Kenyon College Alumni
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Thursday, February 25, 2010

February Epiphany

by Eric J. Raicovich, Class of 2005

Freshman year, I remember being particularly bitter about the winter weather we had been experiencing. It snowed a lot. A lot. Because it was so cold, the conditions were pretty icy, so you went from class to class at your own risk. I was still acclimating to Midwestern winters; being from New York City, I was spoiled, having become accustomed to less frequent accumulation and reliably plowed streets that were never as slippery as Middle Path.

On a late night in February, I was preparing for a big test in what I considered to be a hopelessly impossible course. I was at the library until the “nerd bell” went off at 2:00 a.m., at which point I packed my bags and threw on my four layers of clothes to prepare for the trek through the bitter night back to the freshman quad. I was feeling particularly homesick at the time. I was pledging a fraternity, I was taking tough courses, I was really tired, and man, it was cold.

As I cut back behind the library, making my way to Ward Street and past Palme House, I started thinking about one of the test problems that had been eluding me all night long for this class. I couldn't think of a solution for the life of me, and it was driving me insane. Was I thinking too much about one specific aspect and not about something else? Was the answer obvious, or was it completely over my head?

What I should have been paying attention to was the path I was forging for myself through the snow. I must have hit a patch of slick ice, because the next minute I completely ate it, flew into the air, and landed on my back, knocking the wind out of myself. I lay there for a minute or two and waited for the stars to stop circulating around and around my head. As the imaginary stars dissipated, they gave way to the Gambier night sky – a phenomenon that I had not yet truly appreciated, like you could see until the end of the universe. I was still on my back but surrounded by easily six inches of snow, in complete awe of the millions of stars out there and the silence that engulfed me. Aside from the fading ringing in my head, I was in complete peace.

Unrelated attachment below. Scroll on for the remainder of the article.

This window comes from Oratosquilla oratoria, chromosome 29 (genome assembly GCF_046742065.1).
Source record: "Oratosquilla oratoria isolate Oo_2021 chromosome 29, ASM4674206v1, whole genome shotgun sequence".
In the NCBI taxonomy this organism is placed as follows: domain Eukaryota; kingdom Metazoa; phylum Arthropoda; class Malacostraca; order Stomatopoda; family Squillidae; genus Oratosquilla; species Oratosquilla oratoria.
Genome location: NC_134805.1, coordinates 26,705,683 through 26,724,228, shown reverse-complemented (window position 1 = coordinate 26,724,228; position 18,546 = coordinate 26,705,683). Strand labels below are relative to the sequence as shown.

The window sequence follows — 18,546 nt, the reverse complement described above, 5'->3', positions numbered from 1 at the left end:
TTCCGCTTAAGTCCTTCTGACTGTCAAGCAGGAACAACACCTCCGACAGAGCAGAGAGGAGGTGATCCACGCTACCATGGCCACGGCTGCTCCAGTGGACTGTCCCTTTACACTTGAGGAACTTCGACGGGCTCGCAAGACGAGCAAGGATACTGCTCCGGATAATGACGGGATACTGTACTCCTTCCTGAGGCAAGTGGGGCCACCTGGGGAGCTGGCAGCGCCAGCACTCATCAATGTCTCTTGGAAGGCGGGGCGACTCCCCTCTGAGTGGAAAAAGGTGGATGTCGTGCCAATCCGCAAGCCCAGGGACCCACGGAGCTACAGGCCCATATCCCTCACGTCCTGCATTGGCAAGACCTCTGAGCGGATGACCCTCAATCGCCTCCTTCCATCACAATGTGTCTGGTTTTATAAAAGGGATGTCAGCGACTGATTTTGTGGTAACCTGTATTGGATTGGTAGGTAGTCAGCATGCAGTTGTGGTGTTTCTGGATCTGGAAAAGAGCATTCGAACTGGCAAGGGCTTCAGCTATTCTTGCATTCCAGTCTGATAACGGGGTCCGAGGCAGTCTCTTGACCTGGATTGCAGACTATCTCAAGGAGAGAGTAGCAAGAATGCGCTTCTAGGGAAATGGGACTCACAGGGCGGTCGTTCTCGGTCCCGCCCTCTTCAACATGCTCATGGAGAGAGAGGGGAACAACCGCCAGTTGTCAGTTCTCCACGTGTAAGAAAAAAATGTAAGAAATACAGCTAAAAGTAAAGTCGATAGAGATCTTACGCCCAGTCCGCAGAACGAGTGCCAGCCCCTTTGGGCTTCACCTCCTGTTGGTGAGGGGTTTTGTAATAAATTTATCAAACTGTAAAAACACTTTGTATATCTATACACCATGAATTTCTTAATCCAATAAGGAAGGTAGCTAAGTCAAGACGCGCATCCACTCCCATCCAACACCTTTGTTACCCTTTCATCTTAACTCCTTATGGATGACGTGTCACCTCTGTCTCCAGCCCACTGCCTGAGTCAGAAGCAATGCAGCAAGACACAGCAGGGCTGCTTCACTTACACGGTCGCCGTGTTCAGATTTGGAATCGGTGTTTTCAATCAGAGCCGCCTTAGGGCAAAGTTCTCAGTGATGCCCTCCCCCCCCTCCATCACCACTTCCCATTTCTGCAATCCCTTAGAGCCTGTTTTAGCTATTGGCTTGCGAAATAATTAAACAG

Then, all of a sudden, the answer to the test problem came to me. Out of nowhere, just like that. Everything made sense. I had to get up and go write down the result of my epiphany before I forgot it, but I was mesmerized by what was right in front of me: the stars, the deep midnight blue sky, the snow that reflected off the moon on the tips of the pine trees.

I lay there for a good five minutes or so, until the cold began to set in and I realized I had to get up and make my way back to my dorm. Standing up, I brushed the snow off myself and found my shoulder bag, which had somehow flown a foot or two in a different direction during the fall. I felt great relief, having figured out the answer to my problem, but my emotion ran deeper than that. I had come to the realization that I didn’t miss home, but that I was home. It took some ice to hit me with a dose of reality, but it was a welcome dose. And for the remainder of my time at Kenyon, I never winced when I opened my windows and saw falling snow – unless, of course, I was flying out of Columbus that day.

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